Both those operas also are among the favorite things I’ve heard from Christoph Eschenbach during his tenure as the NSO’s music director. Because if I enjoyed this “Fidelio,” it was largely because of how he led it, with a truly terrific performance from the Choral Arts Society to top off the evening in the finale.
“Fidelio” is about a political prisoner unjustly locked up and sentenced to die. His wife, Leonore, having searched for him for two years, disguises herself as a man (the titular Fidelio), insinuates herself into the jailer’s home and ultimately saves him. Beethoven’s only opera, “Fidelio” became an unofficial anthem for liberation after tyranny during and after the Third Reich; it was, for instance, the first work to play at the Vienna State Opera when the war-torn opera house, restored, was reopened in 1955. It’s still a common presence on opera stages in the German-speaking world, though it is less frequently encountered in this country.
It became clear Thursday that it certainly helps to have native Germans performing it. Eschenbach understands the resonances of this music, and he made moving things happen with a sense of absolute simplicity: the aching swell of the prisoners’ chorus extolling freedom, or the chorus’s outbursts in the finale, sounding almost hysterical with giddy relief.
Sure, there were occasional problems of coordination between orchestra and singers, and certainly of balance: Whenever singers are standing in front of a full orchestra, it’s a challenge not to drown them out. To some extent, those technical issues are standard at NSO concerts. But the flaws stood out less than the emotional benefits. Eschenbach made room for some moving things to happen, clearing away the mounting hysteria of the finale to make space for a ravishing passage for solo winds as Leonore, having cast off her disguise as Fidelio, frees husband Florestan from his shackles.
Melanie Diener, a native German speaker, initially seemed ideal in the title role, bringing a lot of feeling to the spoken dialogue. She turned out, however, to be better at portraying an eager young man than a passionate woman; the callow intensity that she brought to Fidelio persisted almost unvaried through the showpiece aria “Abscheulicher! Wo eilst du hin?” which has at least two distinct emotional moods. She didn’t sing it particularly well, either.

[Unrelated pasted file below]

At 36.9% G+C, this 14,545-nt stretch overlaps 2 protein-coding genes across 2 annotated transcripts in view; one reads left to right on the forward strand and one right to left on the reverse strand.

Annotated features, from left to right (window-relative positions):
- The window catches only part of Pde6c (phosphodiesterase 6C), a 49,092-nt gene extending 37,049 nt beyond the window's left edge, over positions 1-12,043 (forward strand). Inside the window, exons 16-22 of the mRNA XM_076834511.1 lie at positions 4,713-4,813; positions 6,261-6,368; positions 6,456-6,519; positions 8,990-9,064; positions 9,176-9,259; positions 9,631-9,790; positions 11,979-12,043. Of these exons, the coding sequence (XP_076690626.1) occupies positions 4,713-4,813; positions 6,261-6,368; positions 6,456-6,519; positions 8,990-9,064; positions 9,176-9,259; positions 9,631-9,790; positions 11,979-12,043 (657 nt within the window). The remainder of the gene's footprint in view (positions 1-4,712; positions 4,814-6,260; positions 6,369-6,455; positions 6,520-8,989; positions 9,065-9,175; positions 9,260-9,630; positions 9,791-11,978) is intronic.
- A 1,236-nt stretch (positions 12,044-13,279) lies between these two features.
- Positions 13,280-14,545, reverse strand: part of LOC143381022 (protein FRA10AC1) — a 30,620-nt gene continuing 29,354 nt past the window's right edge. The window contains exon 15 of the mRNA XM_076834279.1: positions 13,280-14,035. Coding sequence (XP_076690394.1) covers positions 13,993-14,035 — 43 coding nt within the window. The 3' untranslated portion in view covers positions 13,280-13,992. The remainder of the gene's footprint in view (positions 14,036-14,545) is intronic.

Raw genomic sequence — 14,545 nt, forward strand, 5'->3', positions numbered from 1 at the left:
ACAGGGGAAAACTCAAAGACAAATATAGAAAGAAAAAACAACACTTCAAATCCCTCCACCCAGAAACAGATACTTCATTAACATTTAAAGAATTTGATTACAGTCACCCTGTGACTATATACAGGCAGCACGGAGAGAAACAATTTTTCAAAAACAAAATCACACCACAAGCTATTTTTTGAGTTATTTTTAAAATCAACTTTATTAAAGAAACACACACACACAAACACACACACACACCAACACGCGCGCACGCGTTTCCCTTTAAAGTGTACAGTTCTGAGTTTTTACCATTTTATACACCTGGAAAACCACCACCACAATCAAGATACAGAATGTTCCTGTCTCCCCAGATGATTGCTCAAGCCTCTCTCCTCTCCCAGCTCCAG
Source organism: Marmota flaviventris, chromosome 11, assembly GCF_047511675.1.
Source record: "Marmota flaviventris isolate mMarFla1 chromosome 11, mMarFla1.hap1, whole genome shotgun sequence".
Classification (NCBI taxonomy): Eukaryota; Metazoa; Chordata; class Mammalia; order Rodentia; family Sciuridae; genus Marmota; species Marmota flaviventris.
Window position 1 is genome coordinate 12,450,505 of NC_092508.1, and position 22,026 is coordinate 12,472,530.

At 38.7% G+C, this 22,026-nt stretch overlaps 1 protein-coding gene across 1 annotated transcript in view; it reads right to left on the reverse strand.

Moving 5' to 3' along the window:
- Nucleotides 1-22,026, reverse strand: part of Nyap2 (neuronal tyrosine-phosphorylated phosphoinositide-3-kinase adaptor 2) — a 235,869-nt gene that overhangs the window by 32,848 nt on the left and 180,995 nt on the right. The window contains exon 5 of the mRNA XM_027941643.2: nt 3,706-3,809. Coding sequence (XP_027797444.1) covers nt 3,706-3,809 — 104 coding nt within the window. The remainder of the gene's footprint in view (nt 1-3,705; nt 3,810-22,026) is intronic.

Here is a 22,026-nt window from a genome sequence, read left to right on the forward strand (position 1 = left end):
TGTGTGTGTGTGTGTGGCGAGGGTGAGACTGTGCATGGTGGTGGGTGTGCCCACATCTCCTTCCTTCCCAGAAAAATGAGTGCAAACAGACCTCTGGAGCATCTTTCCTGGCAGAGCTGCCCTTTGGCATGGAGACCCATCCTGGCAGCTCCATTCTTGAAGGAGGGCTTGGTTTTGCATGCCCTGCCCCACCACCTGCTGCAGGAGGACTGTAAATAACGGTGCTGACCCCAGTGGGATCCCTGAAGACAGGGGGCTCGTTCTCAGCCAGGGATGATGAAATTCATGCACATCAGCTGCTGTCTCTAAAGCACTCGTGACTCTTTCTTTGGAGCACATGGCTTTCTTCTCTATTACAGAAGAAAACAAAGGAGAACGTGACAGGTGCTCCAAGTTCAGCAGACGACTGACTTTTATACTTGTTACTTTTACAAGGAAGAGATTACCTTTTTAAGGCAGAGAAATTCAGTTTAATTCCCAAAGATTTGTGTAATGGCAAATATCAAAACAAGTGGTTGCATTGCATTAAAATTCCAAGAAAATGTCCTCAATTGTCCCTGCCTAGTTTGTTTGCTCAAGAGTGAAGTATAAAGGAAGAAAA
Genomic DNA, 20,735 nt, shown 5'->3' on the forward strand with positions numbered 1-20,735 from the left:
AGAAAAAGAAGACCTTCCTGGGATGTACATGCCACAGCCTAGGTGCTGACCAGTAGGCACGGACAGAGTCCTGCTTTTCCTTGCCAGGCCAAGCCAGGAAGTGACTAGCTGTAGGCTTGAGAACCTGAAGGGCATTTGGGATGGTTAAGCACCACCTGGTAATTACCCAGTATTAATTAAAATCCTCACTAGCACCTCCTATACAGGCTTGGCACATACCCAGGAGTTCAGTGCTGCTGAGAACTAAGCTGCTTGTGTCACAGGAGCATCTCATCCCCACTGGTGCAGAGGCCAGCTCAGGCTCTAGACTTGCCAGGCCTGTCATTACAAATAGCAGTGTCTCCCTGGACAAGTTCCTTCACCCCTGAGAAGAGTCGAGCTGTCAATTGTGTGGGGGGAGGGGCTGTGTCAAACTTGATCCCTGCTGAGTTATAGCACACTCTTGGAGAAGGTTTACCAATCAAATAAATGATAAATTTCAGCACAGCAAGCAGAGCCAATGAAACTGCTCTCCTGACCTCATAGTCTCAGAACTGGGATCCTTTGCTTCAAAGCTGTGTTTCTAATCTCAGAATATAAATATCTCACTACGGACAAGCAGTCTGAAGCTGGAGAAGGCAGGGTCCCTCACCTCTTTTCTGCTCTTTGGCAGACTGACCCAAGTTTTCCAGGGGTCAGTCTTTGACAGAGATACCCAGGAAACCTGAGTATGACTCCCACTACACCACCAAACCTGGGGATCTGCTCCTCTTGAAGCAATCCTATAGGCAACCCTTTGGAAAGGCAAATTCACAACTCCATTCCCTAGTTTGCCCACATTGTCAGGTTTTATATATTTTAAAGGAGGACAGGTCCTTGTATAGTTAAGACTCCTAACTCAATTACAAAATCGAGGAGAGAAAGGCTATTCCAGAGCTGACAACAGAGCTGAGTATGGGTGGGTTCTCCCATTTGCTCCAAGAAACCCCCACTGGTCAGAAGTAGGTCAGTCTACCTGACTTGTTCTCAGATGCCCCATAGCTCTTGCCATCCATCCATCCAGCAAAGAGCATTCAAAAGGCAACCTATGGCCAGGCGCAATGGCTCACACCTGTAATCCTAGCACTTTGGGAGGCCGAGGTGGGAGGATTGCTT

Simon O’Neill, as Florestan, offered a penetrating but rather squeezed tenor, and Tomasz Konieczny, as the villainous Don Pizarro, presented a similar kind of pushing with a slightly more rounded sound in a lower register. Eric Halfvarson was a reliable, amiable, gruff-with-a-heart-of-gold Rocco, the jailer. And Kyle Ketelsen sounded beautiful and mellifluous in the deus ex machina role of Don Fernando, who comes in at the end, finds his friend Florestan and punishes Pizarro.
The Washington National Opera’s young artists might get extra opportunities because of the company’s merging with the Kennedy Center. Two current singers from the program and one from the past got onstage here. Jeffrey Gwaltney and Alexey Bogdanov had cameos as prisoners; the former was especially good. And Jegyung Yang, who seems to be a consistently striking singer, was appealing as Marzelline, Rocco’s daughter, who falls in love with Fidelio only, of course, to founder on the realization that “he” is really a she. Yang doesn’t have a particularly large voice, but she has a notable onstage spark.
Easily the vocal standout of the evening, though, was the Choral Arts Society, which in the finale showed a kind of precision that isn’t always a hallmark of NSO concerts. Norman Scribner, the group’s founder and director for more than four decades, is conducting his last concert with them April 22. If this is a foretaste of what that Brahms Requiem is going to be like, everyone should try to see it.
“Fidelio” repeats Saturday evening at 8. “The Music of Budapest, Prague and Vienna” continues through March 29.